Thursday, October 04, 2007

Alex's Pathology Report Released Today

For those who may not be familiar with the achievements of Alex the African Grey Parrot, here is his obituary from his colleagues at The Alex Foundation.

Known as one of the most famous African Grey parrots in history, Alex pioneered new avenues in avian intelligence. He possessed more than 100 vocal labels for different objects, actions, colors and could identify certain objects by their particular material.

He could count object sets up to the total number six and was working on seven and eight. Alex exhibited math skills that were considered advanced in animal intelligence, developing his own “zero-like” concept in addition to being able to infer the connection between written numerals, objects sets, and the vocalization of the number.

Alex was learning to read the sounds of various letters and had a concept of phonemes, the sounds that make up words.Alex’s personality was very evident in his everyday life. He was “in charge” of his home and relished ordering “his” humans to perform various tasks for him. He also acted as a coach and cheerleader to his fellow birds, Wart and Griffin, alternately encouraging or admonishing them during their lessons.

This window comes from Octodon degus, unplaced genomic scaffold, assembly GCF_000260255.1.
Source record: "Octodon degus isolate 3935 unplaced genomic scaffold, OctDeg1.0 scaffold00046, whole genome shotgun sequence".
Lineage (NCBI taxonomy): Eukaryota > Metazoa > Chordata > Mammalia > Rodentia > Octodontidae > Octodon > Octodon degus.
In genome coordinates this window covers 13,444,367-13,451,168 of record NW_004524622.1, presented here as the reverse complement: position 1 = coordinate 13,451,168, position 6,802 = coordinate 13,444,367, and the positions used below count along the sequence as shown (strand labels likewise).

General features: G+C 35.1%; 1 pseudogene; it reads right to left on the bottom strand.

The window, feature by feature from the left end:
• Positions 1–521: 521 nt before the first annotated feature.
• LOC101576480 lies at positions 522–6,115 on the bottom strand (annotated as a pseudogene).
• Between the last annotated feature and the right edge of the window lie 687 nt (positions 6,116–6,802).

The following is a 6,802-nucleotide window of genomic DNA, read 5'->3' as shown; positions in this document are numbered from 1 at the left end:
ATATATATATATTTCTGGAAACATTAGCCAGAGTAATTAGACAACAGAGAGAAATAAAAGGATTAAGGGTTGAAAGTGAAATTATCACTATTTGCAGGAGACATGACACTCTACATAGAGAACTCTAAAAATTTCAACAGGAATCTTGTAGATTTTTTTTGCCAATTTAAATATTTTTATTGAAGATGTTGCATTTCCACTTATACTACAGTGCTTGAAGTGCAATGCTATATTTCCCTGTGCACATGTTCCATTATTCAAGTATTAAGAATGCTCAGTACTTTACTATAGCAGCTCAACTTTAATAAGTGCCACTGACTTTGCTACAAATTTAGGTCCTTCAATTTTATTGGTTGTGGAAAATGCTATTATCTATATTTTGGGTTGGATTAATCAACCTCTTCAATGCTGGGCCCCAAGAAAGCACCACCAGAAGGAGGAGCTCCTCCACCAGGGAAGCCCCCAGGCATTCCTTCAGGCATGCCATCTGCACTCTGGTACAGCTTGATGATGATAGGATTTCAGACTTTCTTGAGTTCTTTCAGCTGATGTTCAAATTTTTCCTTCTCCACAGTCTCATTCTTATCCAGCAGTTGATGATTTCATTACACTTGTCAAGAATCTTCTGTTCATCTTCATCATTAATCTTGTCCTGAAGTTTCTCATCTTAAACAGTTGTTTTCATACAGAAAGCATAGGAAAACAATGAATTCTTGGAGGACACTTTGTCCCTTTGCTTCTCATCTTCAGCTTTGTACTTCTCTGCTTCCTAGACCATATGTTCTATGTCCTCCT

His favorite toys were cardboard boxes, key chains and corks.

Purchased from a Chicago pet store in June, 1977, at that time he was 12 to 13 months old. Alex came from humble beginnings. Alex’s accomplishments proved that all African Grey parrots have an intelligence far beyond what was previously thought before his decades-long work with Dr. Pepperberg.

Sadly, Alex passed way on September 6, 2007. He was 31 years old.

We miss him dearly.

Fly high Little dude!


Alex died quickly. He had a sudden, unexpected catastrophic event associatedwith arterosclerosis ("hardening of the arteries"). It was either a fatal arrhythmia, heart attack or stroke, which caused him to die suddenly with no suffering.

There was no way to predict his demise. All of his tests, including his cholesterol level and asper levels, came back normal earlier that week. His death could not be connected to his current diet or his age; our veterinarian said that she has seen similar events in young (10 year old) birds on healthy diets. Most likely, genetics or the same kind of low-level (impossible to detect in birds as yet) inflammatory disease that is related to heart disease in humans was responsible.